Articles posted in May 2011

Go on and break my heart

This is not one of those arty porn blogs
Last night, I attended what very may well have been the last Wolf Parade show ever. I’ve already written about my mixed feelings regarding Wolf Parade side projects, so I’ll have to see whether Dan Boecker and Spencer Krug can hold my attention with their other projects. Go to Exclaim! to read my review of the band’s farewell gig.

Here’s the latest from Boeckner’s band Handsome Furs. “What About Us” is a synth-spiked electro rocker that combines the songwriter’s usual aggressive sound with ’80s synthpop and minimal techno. It’s my favourite of Boeckner’s non-Wolf Parade songs yet.

This comes from Sound Kapital, due out June 28 through Sub Pop.


 
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The black and endless sky

Good morning, Ms. Maki
Kate Maki has a unique non-musical résumé. According to Wikipedia, she has a degree in neuroscience, and her press materials say that she’s a “grade school teacher by day, songwriter by night.” I’m not quite sure how a neuroscientist becomes a grade school teacher, nor how a grade school teacher becomes a songwriter, but in any case—her songs are an awesomely authentic take on classic folk.

With its bare-bones recording style and gorgeous home-spun harmonies, her song “Lose My Mind” could easily pass for a traditional folk standard. This is from her new album, Moonshine.

Thanks to The Broken Speaker for the stream.


 
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Initial here and sign

I look like you. All of you.
The new Sloan album is awesome. Call me crazy, but I think The Double Cross holds up against classics like Twice Removed and One Chord to Another. Okay, there’s nothing quite as unforgettable as “People of the Sky,” but as a whole, the band’s songwriting is as strong as ever. Incidentally, I have been told that I “look like Sloan.” The whole band?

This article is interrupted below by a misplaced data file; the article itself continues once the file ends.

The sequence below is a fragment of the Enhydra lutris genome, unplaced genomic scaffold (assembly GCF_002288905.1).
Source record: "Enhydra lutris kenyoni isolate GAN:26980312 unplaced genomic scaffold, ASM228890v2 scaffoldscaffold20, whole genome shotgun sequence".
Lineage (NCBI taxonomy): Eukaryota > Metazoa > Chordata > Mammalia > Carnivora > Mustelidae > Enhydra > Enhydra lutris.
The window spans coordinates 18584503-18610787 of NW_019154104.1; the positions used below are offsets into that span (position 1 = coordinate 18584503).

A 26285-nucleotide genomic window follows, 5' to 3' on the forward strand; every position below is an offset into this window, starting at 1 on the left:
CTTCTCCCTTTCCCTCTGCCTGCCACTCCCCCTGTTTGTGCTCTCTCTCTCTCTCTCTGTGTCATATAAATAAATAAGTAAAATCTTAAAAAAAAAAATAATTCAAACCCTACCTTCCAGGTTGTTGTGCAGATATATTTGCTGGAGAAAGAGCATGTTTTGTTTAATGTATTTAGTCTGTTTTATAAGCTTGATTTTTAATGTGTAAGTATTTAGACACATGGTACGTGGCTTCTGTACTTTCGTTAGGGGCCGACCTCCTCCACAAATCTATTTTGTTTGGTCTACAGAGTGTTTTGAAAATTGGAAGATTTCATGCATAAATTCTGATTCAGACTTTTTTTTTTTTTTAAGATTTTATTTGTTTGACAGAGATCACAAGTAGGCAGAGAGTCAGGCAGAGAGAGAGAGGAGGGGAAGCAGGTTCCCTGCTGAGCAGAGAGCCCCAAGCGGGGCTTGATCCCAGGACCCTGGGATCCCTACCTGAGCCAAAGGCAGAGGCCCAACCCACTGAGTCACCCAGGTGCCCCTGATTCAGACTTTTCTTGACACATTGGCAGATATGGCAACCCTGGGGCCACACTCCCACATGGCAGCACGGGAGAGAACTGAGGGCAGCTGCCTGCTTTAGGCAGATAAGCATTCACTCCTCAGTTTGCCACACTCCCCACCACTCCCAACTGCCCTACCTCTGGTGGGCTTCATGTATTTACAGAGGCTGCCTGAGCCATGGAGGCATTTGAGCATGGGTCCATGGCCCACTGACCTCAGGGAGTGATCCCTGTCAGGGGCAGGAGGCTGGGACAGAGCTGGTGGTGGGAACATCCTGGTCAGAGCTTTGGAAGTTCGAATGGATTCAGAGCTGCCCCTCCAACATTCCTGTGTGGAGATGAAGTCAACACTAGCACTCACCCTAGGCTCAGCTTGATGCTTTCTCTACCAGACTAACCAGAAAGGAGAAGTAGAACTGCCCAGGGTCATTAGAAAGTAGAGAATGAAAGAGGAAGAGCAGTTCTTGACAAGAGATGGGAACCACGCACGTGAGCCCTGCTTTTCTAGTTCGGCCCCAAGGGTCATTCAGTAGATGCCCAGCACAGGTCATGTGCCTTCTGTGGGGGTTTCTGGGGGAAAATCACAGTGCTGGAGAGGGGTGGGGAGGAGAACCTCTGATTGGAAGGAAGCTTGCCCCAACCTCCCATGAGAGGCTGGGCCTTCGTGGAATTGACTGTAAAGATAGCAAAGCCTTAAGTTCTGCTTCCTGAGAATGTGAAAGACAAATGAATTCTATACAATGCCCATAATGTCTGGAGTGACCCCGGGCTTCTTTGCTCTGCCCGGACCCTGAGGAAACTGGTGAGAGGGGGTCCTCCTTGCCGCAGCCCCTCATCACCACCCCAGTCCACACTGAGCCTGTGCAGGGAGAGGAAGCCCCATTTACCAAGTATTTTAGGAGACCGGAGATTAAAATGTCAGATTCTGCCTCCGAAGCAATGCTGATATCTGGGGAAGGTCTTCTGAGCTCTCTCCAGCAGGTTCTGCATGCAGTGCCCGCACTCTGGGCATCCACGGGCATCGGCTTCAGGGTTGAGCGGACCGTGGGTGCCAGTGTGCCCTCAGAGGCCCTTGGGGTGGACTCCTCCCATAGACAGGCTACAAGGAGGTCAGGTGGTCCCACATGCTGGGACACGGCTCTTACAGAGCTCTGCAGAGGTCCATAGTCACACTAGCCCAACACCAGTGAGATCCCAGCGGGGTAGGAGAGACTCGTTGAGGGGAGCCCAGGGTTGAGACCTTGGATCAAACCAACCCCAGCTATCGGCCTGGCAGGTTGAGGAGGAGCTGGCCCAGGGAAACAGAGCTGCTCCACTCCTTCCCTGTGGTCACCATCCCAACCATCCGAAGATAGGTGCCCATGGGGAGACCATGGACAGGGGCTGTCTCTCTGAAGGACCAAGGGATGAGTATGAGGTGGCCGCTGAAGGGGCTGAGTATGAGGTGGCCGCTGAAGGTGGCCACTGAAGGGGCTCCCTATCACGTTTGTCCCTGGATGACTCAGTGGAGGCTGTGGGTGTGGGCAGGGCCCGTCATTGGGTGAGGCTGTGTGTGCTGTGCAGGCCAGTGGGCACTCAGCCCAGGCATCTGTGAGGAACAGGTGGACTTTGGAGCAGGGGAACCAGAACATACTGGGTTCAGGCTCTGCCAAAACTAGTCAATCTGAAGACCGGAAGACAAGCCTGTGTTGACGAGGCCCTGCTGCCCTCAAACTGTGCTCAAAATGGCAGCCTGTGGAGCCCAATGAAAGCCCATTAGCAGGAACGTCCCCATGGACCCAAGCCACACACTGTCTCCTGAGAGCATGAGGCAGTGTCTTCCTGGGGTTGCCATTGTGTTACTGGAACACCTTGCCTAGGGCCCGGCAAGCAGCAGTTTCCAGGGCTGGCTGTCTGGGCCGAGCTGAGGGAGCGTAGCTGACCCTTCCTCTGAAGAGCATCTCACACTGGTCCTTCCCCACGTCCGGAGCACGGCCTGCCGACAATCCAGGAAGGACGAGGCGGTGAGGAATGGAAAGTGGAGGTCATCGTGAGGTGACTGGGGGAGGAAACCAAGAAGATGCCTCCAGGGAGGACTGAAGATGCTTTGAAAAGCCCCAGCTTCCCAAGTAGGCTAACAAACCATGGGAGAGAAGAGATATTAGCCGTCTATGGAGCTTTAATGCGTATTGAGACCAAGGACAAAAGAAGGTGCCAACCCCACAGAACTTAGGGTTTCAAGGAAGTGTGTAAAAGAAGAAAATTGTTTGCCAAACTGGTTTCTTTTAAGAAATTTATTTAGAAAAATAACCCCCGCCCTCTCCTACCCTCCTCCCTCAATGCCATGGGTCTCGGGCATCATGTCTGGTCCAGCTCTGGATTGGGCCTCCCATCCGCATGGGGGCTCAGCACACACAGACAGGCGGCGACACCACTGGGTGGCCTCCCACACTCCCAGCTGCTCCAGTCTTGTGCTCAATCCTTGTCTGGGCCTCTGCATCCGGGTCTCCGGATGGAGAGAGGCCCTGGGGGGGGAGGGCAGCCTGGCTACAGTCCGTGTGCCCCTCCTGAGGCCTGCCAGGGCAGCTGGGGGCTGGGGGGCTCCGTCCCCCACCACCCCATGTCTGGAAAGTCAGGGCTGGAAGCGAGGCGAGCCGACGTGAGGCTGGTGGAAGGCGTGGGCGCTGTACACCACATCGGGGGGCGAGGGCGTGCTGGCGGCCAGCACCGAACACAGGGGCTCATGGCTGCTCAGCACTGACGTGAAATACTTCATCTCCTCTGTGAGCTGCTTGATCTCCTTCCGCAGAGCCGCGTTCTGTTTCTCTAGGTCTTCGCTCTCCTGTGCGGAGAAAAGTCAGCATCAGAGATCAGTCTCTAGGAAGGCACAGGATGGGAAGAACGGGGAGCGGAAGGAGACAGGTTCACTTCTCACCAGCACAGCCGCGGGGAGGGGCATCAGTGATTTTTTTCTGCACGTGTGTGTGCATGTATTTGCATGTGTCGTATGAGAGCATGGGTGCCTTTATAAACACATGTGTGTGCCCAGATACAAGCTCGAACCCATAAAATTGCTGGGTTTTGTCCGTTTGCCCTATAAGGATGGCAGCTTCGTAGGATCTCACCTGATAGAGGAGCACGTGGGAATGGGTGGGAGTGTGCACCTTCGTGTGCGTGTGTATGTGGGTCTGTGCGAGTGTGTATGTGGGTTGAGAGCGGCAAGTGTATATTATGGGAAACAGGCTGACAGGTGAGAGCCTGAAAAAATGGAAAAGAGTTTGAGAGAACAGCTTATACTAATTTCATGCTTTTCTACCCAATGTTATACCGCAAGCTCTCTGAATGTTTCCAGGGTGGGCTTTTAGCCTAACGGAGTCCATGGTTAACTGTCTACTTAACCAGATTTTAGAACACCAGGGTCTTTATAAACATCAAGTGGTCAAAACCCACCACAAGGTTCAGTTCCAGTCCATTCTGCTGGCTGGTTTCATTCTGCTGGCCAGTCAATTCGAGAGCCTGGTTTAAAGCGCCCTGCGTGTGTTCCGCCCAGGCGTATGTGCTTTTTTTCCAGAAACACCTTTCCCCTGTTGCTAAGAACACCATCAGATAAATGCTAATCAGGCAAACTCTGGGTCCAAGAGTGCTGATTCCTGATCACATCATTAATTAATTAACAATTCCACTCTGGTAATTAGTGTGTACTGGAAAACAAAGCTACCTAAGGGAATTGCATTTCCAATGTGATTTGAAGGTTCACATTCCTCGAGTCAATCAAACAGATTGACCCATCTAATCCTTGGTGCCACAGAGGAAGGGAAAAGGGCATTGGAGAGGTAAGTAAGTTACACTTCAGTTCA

Below is the shape-shifting opener “Follow the Leader.” It’s got plenty of hooks but no real chorus.

Read my review of The Double Cross at the Georgia Straight.


 
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Satellites spying on us from space

Captured on Stalkercam
I’ve always been a fan of Graham Wright‘s stripped-down acoustic solo tunes. The Tokyo Police Club keyboardist is gearing up to release an album called Shirts vs Skins on June 28, and the lead single is more rocking that I’m used to hearing from him. Entitled “Soviet Race,” it’s based around a repetitive guitar figure and an explosive chorus that’s steeped in gritty guitars and Cold War imagery. I’m not sure that I like this as much as Wright’s folksy material, but it’s still an intriguing preview of the new disc.

Go to Exclaim! to read my preview of Shirts vs Skins.


 
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Loved or fucked or whatever

Go Jays!
In preparation for a big BeatRoute feature, I’ve spent the last couple of days listening to a shit-ton of Vancouver indie bands who will be playing the city’s massive Music Waste festival next month. Perhaps my favourite discovery is woolworm, a fuzz-loving four-piece with a penchant for lower case typography.

Below you can check out the band’s eponymously-titled song “woolworm,” which comes from the EP no caps. It’s a gorgeously mucky indie pop ditty featuring sweet boy-girl harmonies doing battle with dirty-as-hell guitars. If you’re a fan of melancholic underground bands from the ’80s and ’90s, this one will hit the spot.